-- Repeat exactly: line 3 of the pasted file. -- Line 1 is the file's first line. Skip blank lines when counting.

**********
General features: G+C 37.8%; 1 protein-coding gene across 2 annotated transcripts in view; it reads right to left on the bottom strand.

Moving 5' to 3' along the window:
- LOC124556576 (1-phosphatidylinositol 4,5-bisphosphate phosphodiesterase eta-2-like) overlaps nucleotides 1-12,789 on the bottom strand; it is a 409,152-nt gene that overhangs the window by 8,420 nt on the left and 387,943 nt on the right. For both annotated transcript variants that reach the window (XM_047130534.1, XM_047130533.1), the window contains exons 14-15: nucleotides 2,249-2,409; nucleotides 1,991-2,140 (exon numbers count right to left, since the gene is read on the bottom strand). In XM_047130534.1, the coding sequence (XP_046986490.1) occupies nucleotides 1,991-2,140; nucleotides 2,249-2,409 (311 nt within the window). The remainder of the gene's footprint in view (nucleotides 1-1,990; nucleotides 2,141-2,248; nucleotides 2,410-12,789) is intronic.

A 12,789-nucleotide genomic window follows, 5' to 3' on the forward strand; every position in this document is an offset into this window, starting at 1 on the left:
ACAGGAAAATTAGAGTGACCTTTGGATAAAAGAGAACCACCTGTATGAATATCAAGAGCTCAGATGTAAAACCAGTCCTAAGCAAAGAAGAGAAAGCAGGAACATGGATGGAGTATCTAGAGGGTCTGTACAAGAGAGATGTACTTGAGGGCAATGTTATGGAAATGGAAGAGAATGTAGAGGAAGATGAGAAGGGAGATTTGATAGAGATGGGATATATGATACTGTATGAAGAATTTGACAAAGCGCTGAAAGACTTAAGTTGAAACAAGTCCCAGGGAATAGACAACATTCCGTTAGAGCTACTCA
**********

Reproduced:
- LOC124556576 (1-phosphatidylinositol 4,5-bisphosphate phosphodiesterase eta-2-like) overlaps nucleotides 1-12,789 on the bottom strand; it is a 409,152-nt gene that overhangs the window by 8,420 nt on the left and 387,943 nt on the right. For both annotated transcript variants that reach the window (XM_047130534.1, XM_047130533.1), the window contains exons 14-15: nucleotides 2,249-2,409; nucleotides 1,991-2,140 (exon numbers count right to left, since the gene is read on the bottom strand). In XM_047130534.1, the coding sequence (XP_046986490.1) occupies nucleotides 1,991-2,140; nucleotides 2,249-2,409 (311 nt within the window). The remainder of the gene's footprint in view (nucleotides 1-1,990; nucleotides 2,141-2,248; nucleotides 2,410-12,789) is intronic.